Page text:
Research Reports - Psychological and adjustment problems due to acquired brain lesions in pediatric patients

J Child Neurol. 2014 Jan 21

Pastore V, Galbiati S, Villa F, Colombo K, Recla M, Adduci A, Avantaggiato P, Bardoni A, Strazzer S.

The aim of this study was to describe psychological, behavioral, and adjustment
problems in children and adolescents with acquired brain lesions of different
origins. Three groups of patients with acquired brain lesions (15 patients with
infectious origin, 37 with vascular origin, and 15 with other origin), ranging in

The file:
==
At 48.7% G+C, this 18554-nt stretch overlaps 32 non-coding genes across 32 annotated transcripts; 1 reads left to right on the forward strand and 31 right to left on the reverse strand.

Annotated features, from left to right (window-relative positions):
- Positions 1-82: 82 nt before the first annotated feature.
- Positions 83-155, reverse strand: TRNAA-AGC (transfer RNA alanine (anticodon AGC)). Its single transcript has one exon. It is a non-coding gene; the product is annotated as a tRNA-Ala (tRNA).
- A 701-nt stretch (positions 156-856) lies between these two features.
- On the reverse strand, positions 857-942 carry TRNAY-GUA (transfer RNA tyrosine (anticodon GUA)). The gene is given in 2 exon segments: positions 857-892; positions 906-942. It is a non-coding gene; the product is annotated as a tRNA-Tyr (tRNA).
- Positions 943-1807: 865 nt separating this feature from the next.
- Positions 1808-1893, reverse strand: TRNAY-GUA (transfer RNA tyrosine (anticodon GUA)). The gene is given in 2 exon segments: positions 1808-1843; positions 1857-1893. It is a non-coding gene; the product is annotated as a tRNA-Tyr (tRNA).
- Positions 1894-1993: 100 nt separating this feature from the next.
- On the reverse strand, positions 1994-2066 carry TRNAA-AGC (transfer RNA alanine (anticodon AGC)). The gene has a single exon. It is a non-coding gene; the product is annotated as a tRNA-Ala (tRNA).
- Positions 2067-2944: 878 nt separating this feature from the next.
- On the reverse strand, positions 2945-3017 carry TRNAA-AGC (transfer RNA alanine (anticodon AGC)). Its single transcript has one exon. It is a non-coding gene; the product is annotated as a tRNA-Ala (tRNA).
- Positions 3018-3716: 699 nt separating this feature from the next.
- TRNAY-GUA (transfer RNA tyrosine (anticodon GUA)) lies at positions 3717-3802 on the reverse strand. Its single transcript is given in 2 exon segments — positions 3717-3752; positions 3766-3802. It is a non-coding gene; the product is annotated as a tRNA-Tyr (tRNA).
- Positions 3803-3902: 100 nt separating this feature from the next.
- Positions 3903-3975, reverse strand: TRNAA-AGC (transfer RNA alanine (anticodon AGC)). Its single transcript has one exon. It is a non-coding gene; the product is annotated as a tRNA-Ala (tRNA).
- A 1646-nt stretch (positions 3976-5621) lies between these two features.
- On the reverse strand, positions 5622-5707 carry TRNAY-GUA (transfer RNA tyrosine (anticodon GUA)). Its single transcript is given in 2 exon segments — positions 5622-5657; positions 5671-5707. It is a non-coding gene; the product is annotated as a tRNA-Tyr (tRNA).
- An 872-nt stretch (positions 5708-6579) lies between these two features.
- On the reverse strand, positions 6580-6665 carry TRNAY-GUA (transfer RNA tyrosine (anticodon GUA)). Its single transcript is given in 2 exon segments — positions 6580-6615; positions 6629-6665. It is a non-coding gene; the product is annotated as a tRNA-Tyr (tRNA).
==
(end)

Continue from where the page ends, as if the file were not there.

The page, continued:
age from 4 to 18 years, received a psychological evaluation, including the Child
Behavior Checklist for ages 4 to 18 and the Vineland Adaptive Behavior Scale.
About half of the total sample (47.8%) showed psychological problems.
Difficulties varied according to the cause of the brain lesions. The most
problematic patients were children with brain lesions of infectious origin,
whereas children with brain lesions of vascular origin scored lower on most of
the Child Behavior Checklist scales. The authors conclude that psychological and
behavioral difficulties are very common among school-aged children with acquired
brain lesions, and their relevance and impact must necessarily be considered.
 

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